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Behind Enemy Lines: Three Questions with Black and Red United

We asked Adam Taylor of Black and Red United about DC United and the upcoming match with Sporting Kansas City

Paul Frederiksen-US PRESSWIRE

We talked with Black and Red United's manager Adam Taylor about the upcoming match between Sporting Kansas City and DC United.

1) What was once such a promising season has quickly gone downhill for D.C. What's been the biggest reason why?

I think most of us have come to realize that the underperformance so far this year by D.C. United is in large part a case of over-expectations. After the seven-match undefeated run to finish the regular season last year and the playoff win over New York, this looked like a team that had a solid spine that would only improve on the offensive end with the return from injury of Dwayne De Rosario. So the offseason was less eventful than it probably should have been, with no true fulltime starters being brought into the fold, even as Andy Najar departed for Belgium. I won't go so far as to call last year's run a mirage, but Ben Olsen's tactics haven't worked nearly as well in 2013, partly due to regression to the mean, but also in large part because his charges, from role-players like fullback Daniel Woolard to former MLS Best XI guys like DeRo or Chris Pontius, haven't lived up to individual expectations.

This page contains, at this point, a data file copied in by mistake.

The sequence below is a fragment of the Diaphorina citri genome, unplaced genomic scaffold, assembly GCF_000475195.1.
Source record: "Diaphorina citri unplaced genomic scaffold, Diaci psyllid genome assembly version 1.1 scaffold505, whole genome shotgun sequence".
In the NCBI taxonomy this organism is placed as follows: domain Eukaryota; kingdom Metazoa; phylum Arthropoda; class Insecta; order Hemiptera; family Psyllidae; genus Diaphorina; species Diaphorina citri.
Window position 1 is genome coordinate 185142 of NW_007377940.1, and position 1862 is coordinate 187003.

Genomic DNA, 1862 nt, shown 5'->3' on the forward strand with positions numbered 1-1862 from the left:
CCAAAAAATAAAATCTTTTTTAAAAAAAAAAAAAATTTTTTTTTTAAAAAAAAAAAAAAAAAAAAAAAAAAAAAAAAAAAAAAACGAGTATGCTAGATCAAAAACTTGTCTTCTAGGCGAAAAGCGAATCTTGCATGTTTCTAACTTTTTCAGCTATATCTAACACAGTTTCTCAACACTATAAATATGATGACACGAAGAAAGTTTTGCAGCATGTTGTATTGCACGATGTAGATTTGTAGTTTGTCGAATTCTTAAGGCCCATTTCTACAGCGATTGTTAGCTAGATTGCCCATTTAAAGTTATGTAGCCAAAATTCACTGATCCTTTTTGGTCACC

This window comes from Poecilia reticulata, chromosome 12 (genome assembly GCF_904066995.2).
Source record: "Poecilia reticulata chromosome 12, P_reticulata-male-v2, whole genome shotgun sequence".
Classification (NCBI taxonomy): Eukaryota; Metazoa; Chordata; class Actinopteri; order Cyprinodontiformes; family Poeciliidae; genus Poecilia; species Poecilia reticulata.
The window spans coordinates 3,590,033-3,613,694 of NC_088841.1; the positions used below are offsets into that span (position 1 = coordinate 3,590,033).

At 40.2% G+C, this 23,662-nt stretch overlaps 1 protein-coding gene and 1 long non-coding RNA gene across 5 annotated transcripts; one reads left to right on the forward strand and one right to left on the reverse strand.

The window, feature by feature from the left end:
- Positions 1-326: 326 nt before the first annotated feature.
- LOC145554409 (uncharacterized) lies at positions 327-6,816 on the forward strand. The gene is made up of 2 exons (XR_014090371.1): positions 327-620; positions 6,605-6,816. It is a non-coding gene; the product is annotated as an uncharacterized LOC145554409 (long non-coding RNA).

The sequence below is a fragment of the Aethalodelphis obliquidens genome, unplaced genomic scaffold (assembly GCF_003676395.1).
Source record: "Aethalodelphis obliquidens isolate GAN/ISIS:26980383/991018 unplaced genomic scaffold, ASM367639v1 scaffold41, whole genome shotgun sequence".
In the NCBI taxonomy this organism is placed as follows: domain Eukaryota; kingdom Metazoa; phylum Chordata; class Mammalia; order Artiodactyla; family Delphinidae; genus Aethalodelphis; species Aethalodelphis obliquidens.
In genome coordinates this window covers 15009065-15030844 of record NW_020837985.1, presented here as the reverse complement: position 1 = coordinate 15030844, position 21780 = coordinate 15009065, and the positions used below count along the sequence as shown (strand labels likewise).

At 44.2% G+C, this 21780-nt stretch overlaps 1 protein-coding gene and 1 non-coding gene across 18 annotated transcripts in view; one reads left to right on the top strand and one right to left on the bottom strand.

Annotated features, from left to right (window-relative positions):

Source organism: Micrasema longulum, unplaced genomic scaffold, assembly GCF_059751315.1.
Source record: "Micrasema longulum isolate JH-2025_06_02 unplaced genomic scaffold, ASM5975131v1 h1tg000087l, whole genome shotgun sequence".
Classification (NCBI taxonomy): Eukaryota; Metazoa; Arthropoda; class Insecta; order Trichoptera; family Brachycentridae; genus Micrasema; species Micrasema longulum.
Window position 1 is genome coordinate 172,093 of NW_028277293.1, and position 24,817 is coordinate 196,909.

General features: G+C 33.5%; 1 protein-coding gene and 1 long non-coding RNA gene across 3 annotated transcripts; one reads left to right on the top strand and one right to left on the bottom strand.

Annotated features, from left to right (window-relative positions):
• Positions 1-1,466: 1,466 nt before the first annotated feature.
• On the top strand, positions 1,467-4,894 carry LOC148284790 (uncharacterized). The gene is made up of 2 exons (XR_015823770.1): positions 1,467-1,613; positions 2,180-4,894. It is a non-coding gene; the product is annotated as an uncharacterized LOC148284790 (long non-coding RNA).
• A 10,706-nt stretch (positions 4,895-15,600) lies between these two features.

2) There's been talk of a management shakeup soon, are you in favor of this or not?

At this point, I am all for a new general manager to replace Dave Kasper. Kasper, who was Kevin Payne's No. 2 for a long time before KP's removal and relocation to Toronto this winter, is incredibly good at navigating the various MLS salary mechanisms - understanding and taking advantage the alchemy of allocation and the various flavors of designated player - but he is less accomplished at player evaluation and obtaining/retaining players, especially starters, at salaries that will leave the team flexibility to make new acquisitions without resorting to the various accounting tricks to make everything fit under the salary cap.

I'm less eager to see Olsen let go, honestly. Though I'm sure he did have a hand in player acquisition, and it's his job to get them ready to perform from the start of each game - and they really haven't been in the right mindset from the start of any of their games this year - I'm not convinced that firing him will do anything to make the team better, either now or next year. Until a new GM is in place, a coaching change (other than an Alex Ferguson or a Jogi Loew, of course) won't amount to much more than shuffling deck chairs.

3) Last time Sporting and D.C. played it was a very physical game that frustrated both sides. Will we see the same on Sunday?

I've got to think yes. Over the last few years, when Peter Vermes and Ben Olsen meet, no matter each team's usual M.O., both sides look for the physical battles and try to frustrate the other in the middle. It was against the Sporks at the end of 2011 that Olsen first started experimenting with the 4-2-3-1 that eventually became his base system in the second half of 2012. He's started to move on from that system as the results haven't come this year, but whatever formation he runs out, I'd expect another battle on Sunday.